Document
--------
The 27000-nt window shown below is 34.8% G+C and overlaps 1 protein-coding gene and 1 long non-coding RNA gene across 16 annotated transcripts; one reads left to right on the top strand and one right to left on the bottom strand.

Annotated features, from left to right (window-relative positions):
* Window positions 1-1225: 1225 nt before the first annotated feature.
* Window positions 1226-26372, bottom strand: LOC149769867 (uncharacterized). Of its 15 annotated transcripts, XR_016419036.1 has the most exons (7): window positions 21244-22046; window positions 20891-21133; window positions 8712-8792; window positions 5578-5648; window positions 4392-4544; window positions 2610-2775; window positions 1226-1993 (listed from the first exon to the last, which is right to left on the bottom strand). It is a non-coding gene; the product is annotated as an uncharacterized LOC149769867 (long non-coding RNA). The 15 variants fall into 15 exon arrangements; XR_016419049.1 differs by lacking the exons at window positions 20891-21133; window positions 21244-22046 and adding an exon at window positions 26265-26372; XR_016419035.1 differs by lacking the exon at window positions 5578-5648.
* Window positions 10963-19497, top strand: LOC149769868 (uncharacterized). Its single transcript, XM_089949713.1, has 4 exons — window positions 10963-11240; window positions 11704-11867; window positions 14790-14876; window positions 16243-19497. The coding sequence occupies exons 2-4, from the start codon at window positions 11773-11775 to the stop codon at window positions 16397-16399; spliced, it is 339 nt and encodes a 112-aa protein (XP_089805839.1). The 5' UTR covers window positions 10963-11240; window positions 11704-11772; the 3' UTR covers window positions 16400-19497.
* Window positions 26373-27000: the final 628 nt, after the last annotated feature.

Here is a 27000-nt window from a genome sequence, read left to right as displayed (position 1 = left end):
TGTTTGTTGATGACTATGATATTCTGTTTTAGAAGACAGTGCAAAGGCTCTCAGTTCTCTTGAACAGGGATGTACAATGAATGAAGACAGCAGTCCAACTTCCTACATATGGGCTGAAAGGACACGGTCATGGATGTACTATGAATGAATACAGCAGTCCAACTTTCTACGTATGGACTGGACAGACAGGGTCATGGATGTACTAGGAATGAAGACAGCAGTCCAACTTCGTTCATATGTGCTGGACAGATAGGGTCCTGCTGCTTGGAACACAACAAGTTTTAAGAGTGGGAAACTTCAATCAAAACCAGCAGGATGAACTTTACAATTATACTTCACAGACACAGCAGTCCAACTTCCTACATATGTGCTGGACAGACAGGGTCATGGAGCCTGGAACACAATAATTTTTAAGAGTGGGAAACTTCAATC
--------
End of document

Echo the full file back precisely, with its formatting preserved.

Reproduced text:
The 27000-nt window shown below is 34.8% G+C and overlaps 1 protein-coding gene and 1 long non-coding RNA gene across 16 annotated transcripts; one reads left to right on the top strand and one right to left on the bottom strand.

Annotated features, from left to right (window-relative positions):
* Window positions 1-1225: 1225 nt before the first annotated feature.
* Window positions 1226-26372, bottom strand: LOC149769867 (uncharacterized). Of its 15 annotated transcripts, XR_016419036.1 has the most exons (7): window positions 21244-22046; window positions 20891-21133; window positions 8712-8792; window positions 5578-5648; window positions 4392-4544; window positions 2610-2775; window positions 1226-1993 (listed from the first exon to the last, which is right to left on the bottom strand). It is a non-coding gene; the product is annotated as an uncharacterized LOC149769867 (long non-coding RNA). The 15 variants fall into 15 exon arrangements; XR_016419049.1 differs by lacking the exons at window positions 20891-21133; window positions 21244-22046 and adding an exon at window positions 26265-26372; XR_016419035.1 differs by lacking the exon at window positions 5578-5648.
* Window positions 10963-19497, top strand: LOC149769868 (uncharacterized). Its single transcript, XM_089949713.1, has 4 exons — window positions 10963-11240; window positions 11704-11867; window positions 14790-14876; window positions 16243-19497. The coding sequence occupies exons 2-4, from the start codon at window positions 11773-11775 to the stop codon at window positions 16397-16399; spliced, it is 339 nt and encodes a 112-aa protein (XP_089805839.1). The 5' UTR covers window positions 10963-11240; window positions 11704-11772; the 3' UTR covers window positions 16400-19497.
* Window positions 26373-27000: the final 628 nt, after the last annotated feature.

Here is a 27000-nt window from a genome sequence, read left to right as displayed (position 1 = left end):
TGTTTGTTGATGACTATGATATTCTGTTTTAGAAGACAGTGCAAAGGCTCTCAGTTCTCTTGAACAGGGATGTACAATGAATGAAGACAGCAGTCCAACTTCCTACATATGGGCTGAAAGGACACGGTCATGGATGTACTATGAATGAATACAGCAGTCCAACTTTCTACGTATGGACTGGACAGACAGGGTCATGGATGTACTAGGAATGAAGACAGCAGTCCAACTTCGTTCATATGTGCTGGACAGATAGGGTCCTGCTGCTTGGAACACAACAAGTTTTAAGAGTGGGAAACTTCAATCAAAACCAGCAGGATGAACTTTACAATTATACTTCACAGACACAGCAGTCCAACTTCCTACATATGTGCTGGACAGACAGGGTCATGGAGCCTGGAACACAATAATTTTTAAGAGTGGGAAACTTCAATC